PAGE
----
At the heart of the FDA's new scrutiny of prescription painkillers is a chemical called acetaminophen (aka. paracetamol). The key component in Tylenol and other popular painkillers, it has caused many injuries to the liver, as the suggested maximum daily dose is just below the dosage levels that could cause serious organ damage.  (Source: Wikimedia Commons)

Acetaminophen toxicity in the liver proceeds via the red path (other common non-toxic metabolic pathways shown in blue).  (Source: Wikimedia Commons)

The FDA is considering removing from the market Nyquil and other drug cocktails which combine acetaminophen with other medications.  (Source: Procter & Gamble)
Many household names may seem serious changes

The U.S. Food and Drug Administration is considering serious changes that may impact the sales of prescription and over-the-counter painkillers. According to the FDA, there are over 56,000 acetaminophen overdoses per year in the U.S. alone. 

Acetaminophen is a leading painkiller found in Tylenol, Procter & Gamble's NyQuil, and Novartis' Theraflu among others.  The cyclic hydrocarbon derivative is also frequently combined with opiates or other pain relievers in medications such as Percocet (oxycotin+acetaminophen).  Overdoses can cause severe liver damage and even death.

The FDA began a two-day meeting starting today, polling 35 experts about what the best approach is to reduce the dangers of acetaminophen-related liver damage.  At issue are the current 4 gram-per-day maximum dose listings featured on many of the drugs, a dose just below levels which can cause potentially fatal liver injury.  The FDA says that by emphasizing safety, drug makers like Tylenol essentially mislead consumers into the belief that the drugs are "extremely safe and not likely to lead to serious injury."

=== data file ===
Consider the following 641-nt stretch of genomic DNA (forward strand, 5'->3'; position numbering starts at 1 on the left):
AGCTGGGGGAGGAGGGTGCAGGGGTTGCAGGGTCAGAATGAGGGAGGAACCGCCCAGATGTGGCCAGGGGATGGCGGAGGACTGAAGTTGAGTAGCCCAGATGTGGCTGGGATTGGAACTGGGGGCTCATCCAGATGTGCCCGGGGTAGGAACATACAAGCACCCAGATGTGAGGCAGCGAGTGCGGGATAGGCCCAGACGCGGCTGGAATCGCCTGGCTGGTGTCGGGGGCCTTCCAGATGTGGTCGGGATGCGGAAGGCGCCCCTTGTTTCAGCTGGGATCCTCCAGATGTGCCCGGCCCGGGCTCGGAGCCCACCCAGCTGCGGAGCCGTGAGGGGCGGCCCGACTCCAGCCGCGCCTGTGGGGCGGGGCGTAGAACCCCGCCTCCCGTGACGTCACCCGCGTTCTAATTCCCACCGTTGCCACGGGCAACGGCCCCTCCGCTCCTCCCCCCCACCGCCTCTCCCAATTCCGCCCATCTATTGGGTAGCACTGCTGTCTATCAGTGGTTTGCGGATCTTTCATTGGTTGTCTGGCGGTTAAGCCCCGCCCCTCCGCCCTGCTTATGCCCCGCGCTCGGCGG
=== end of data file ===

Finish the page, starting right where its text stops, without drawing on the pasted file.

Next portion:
Among the suggestions are to add "black box" warnings to certain drugs, pull others off the market, and to reduce the dosage in still others.  Such restrictions would be major blow to the pharmaceuticals industry, potentially costing it millions. 

Nyquil and Theraflu are among the combination drugs that some experts are suggesting get pulled off the market.  The FDA is concerned about consumers not realizing that these drug cocktails contain acetaminophen and taking Tylenol in addition, elevating their dosage to dangerous levels.

Still, the provisions may only go so far -- only five of the 72 deaths reported with acetaminophen in 2005 were from combination drugs.  Of the remaining, 40 deaths were caused by prescription acetaminophen drugs and 27 involved single-ingredient over-the-counter acetaminophen products, such as Tylenol.

A reported 28 billion doses of such products were sold in 2005.  The pharmaceutical industry is already pleading with the FDA to avoid making changes.  States the Consumer Healthcare Products Association, "These products provide consumers with effective pain relief and are safe and effective when used according to labeled direction."

"I modded down, down, down, and the flames went higher." -- Sven Olsen

Most Popular Articles

Copyright 2018 DailyTech LLC. - RSS Feed | Advertise | About Us | Ethics | FAQ | Terms, Conditions & Privacy Information | Kristopher Kubicki